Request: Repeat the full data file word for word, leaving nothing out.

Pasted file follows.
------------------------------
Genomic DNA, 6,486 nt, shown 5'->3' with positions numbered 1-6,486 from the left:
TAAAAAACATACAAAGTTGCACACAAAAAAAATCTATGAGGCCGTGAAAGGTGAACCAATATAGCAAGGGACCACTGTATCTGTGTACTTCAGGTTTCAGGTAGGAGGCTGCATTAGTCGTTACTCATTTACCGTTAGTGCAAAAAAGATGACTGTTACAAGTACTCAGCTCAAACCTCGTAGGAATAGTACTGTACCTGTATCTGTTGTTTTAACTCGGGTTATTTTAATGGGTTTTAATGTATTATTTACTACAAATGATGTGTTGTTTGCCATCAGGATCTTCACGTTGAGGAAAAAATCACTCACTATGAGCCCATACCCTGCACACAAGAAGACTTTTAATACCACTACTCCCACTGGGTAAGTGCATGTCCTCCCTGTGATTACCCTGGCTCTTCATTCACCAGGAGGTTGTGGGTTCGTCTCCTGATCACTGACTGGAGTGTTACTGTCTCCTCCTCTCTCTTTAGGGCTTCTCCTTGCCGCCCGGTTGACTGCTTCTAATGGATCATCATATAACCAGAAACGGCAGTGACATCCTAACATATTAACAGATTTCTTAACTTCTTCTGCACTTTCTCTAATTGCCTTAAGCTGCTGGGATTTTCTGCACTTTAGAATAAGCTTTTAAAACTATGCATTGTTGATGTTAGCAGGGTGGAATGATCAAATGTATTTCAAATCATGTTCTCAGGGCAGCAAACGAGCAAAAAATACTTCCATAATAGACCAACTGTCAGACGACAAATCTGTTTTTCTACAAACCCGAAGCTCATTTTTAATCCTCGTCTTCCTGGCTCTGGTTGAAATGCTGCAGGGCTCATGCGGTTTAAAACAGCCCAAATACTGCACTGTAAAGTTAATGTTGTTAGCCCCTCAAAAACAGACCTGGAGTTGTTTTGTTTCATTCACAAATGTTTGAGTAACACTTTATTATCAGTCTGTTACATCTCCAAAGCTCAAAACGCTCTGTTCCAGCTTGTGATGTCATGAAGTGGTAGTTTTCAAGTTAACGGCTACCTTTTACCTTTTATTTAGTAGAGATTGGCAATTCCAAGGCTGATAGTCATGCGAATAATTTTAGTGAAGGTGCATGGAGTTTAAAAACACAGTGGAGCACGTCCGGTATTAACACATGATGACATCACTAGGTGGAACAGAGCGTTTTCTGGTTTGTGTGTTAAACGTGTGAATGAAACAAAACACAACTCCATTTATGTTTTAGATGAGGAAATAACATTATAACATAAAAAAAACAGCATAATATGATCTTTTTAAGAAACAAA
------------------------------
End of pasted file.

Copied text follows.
Genomic DNA, 6,486 nt, shown 5'->3' with positions numbered 1-6,486 from the left:
TAAAAAACATACAAAGTTGCACACAAAAAAAATCTATGAGGCCGTGAAAGGTGAACCAATATAGCAAGGGACCACTGTATCTGTGTACTTCAGGTTTCAGGTAGGAGGCTGCATTAGTCGTTACTCATTTACCGTTAGTGCAAAAAAGATGACTGTTACAAGTACTCAGCTCAAACCTCGTAGGAATAGTACTGTACCTGTATCTGTTGTTTTAACTCGGGTTATTTTAATGGGTTTTAATGTATTATTTACTACAAATGATGTGTTGTTTGCCATCAGGATCTTCACGTTGAGGAAAAAATCACTCACTATGAGCCCATACCCTGCACACAAGAAGACTTTTAATACCACTACTCCCACTGGGTAAGTGCATGTCCTCCCTGTGATTACCCTGGCTCTTCATTCACCAGGAGGTTGTGGGTTCGTCTCCTGATCACTGACTGGAGTGTTACTGTCTCCTCCTCTCTCTTTAGGGCTTCTCCTTGCCGCCCGGTTGACTGCTTCTAATGGATCATCATATAACCAGAAACGGCAGTGACATCCTAACATATTAACAGATTTCTTAACTTCTTCTGCACTTTCTCTAATTGCCTTAAGCTGCTGGGATTTTCTGCACTTTAGAATAAGCTTTTAAAACTATGCATTGTTGATGTTAGCAGGGTGGAATGATCAAATGTATTTCAAATCATGTTCTCAGGGCAGCAAACGAGCAAAAAATACTTCCATAATAGACCAACTGTCAGACGACAAATCTGTTTTTCTACAAACCCGAAGCTCATTTTTAATCCTCGTCTTCCTGGCTCTGGTTGAAATGCTGCAGGGCTCATGCGGTTTAAAACAGCCCAAATACTGCACTGTAAAGTTAATGTTGTTAGCCCCTCAAAAACAGACCTGGAGTTGTTTTGTTTCATTCACAAATGTTTGAGTAACACTTTATTATCAGTCTGTTACATCTCCAAAGCTCAAAACGCTCTGTTCCAGCTTGTGATGTCATGAAGTGGTAGTTTTCAAGTTAACGGCTACCTTTTACCTTTTATTTAGTAGAGATTGGCAATTCCAAGGCTGATAGTCATGCGAATAATTTTAGTGAAGGTGCATGGAGTTTAAAAACACAGTGGAGCACGTCCGGTATTAACACATGATGACATCACTAGGTGGAACAGAGCGTTTTCTGGTTTGTGTGTTAAACGTGTGAATGAAACAAAACACAACTCCATTTATGTTTTAGATGAGGAAATAACATTATAACATAAAAAAAACAGCATAATATGATCTTTTTAAGAAACAAA